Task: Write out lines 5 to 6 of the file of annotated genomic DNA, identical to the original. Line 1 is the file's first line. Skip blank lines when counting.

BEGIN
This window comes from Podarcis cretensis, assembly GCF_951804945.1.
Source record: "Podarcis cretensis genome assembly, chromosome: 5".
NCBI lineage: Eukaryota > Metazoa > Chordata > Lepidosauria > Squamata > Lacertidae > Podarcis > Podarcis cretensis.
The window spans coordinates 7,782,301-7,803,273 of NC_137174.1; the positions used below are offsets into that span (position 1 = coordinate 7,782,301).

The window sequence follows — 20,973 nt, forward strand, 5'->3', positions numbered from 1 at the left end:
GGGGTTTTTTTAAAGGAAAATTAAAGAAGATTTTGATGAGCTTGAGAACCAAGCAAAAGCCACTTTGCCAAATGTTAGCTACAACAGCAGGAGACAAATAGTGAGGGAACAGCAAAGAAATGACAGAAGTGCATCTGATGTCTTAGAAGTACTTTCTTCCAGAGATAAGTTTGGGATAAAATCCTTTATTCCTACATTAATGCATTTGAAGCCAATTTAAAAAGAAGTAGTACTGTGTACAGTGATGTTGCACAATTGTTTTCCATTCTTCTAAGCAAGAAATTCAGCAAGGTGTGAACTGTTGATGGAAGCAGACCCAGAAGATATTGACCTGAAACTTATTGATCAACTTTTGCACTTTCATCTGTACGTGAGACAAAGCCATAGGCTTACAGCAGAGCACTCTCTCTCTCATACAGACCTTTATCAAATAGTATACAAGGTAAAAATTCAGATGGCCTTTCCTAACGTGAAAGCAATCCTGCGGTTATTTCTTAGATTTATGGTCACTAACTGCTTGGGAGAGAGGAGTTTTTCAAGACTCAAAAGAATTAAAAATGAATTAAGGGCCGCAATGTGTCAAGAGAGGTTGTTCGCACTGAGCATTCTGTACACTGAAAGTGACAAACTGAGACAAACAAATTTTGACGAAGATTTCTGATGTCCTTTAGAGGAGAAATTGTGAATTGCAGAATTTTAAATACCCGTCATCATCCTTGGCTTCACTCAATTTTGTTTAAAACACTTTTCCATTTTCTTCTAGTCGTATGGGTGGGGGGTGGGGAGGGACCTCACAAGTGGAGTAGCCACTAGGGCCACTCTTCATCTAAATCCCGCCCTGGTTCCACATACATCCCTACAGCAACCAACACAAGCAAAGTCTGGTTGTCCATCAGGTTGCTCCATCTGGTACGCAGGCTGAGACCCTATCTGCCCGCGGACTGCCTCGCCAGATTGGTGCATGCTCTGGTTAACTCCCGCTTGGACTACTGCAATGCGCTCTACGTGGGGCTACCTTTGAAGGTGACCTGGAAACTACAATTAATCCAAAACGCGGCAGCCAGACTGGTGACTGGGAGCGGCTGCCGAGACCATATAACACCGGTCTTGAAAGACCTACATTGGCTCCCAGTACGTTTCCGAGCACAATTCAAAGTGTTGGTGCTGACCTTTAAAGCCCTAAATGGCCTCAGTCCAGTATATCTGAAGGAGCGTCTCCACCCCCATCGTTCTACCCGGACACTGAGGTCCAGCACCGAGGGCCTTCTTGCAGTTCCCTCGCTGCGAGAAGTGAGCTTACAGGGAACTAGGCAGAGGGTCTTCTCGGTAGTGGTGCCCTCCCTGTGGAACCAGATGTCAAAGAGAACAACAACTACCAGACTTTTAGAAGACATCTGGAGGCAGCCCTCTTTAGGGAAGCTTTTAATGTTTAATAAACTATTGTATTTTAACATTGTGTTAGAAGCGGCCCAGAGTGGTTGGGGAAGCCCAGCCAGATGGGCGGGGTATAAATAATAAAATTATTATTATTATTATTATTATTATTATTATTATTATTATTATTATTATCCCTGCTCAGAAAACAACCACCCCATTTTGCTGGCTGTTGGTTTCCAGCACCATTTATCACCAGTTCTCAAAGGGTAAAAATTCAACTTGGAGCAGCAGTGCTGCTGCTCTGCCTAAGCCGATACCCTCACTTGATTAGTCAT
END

The window sequence follows — 20,973 nt, forward strand, 5'->3', positions numbered from 1 at the left end:
GGGGTTTTTTTAAAGGAAAATTAAAGAAGATTTTGATGAGCTTGAGAACCAAGCAAAAGCCACTTTGCCAAATGTTAGCTACAACAGCAGGAGACAAATAGTGAGGGAACAGCAAAGAAATGACAGAAGTGCATCTGATGTCTTAGAAGTACTTTCTTCCAGAGATAAGTTTGGGATAAAATCCTTTATTCCTACATTAATGCATTTGAAGCCAATTTAAAAAGAAGTAGTACTGTGTACAGTGATGTTGCACAATTGTTTTCCATTCTTCTAAGCAAGAAATTCAGCAAGGTGTGAACTGTTGATGGAAGCAGACCCAGAAGATATTGACCTGAAACTTATTGATCAACTTTTGCACTTTCATCTGTACGTGAGACAAAGCCATAGGCTTACAGCAGAGCACTCTCTCTCTCATACAGACCTTTATCAAATAGTATACAAGGTAAAAATTCAGATGGCCTTTCCTAACGTGAAAGCAATCCTGCGGTTATTTCTTAGATTTATGGTCACTAACTGCTTGGGAGAGAGGAGTTTTTCAAGACTCAAAAGAATTAAAAATGAATTAAGGGCCGCAATGTGTCAAGAGAGGTTGTTCGCACTGAGCATTCTGTACACTGAAAGTGACAAACTGAGACAAACAAATTTTGACGAAGATTTCTGATGTCCTTTAGAGGAGAAATTGTGAATTGCAGAATTTTAAATACCCGTCATCATCCTTGGCTTCACTCAATTTTGTTTAAAACACTTTTCCATTTTCTTCTAGTCGTATGGGTGGGGGGTGGGGAGGGACCTCACAAGTGGAGTAGCCACTAGGGCCACTCTTCATCTAAATCCCGCCCTGGTTCCACATACATCCCTACAGCAACCAACACAAGCAAAGTCTGGTTGTCCATCAGGTTGCTCCATCTGGTACGCAGGCTGAGACCCTATCTGCCCGCGGACTGCCTCGCCAGATTGGTGCATGCTCTGGTTAACTCCCGCTTGGACTACTGCAATGCGCTCTACGTGGGGCTACCTTTGAAGGTGACCTGGAAACTACAATTAATCCAAAACGCGGCAGCCAGACTGGTGACTGGGAGCGGCTGCCGAGACCATATAACACCGGTCTTGAAAGACCTACATTGGCTCCCAGTACGTTTCCGAGCACAATTCAAAGTGTTGGTGCTGACCTTTAAAGCCCTAAATGGCCTCAGTCCAGTATATCTGAAGGAGCGTCTCCACCCCCATCGTTCTACCCGGACACTGAGGTCCAGCACCGAGGGCCTTCTTGCAGTTCCCTCGCTGCGAGAAGTGAGCTTACAGGGAACTAGGCAGAGGGTCTTCTCGGTAGTGGTGCCCTCCCTGTGGAACCAGATGTCAAAGAGAACAACAACTACCAGACTTTTAGAAGACATCTGGAGGCAGCCCTCTTTAGGGAAGCTTTTAATGTTTAATAAACTATTGTATTTTAACATTGTGTTAGAAGCGGCCCAGAGTGGTTGGGGAAGCCCAGCCAGATGGGCGGGGTATAAATAATAAAATTATTATTATTATTATTATTATTATTATTATTATTATTATTATTATTATCCCTGCTCAGAAAACAACCACCCCATTTTGCTGGCTGTTGGTTTCCAGCACCATTTATCACCAGTTCTCAAAGGGTAAAAATTCAACTTGGAGCAGCAGTGCTGCTGCTCTGCCTAAGCCGATACCCTCACTTGATTAGTCAT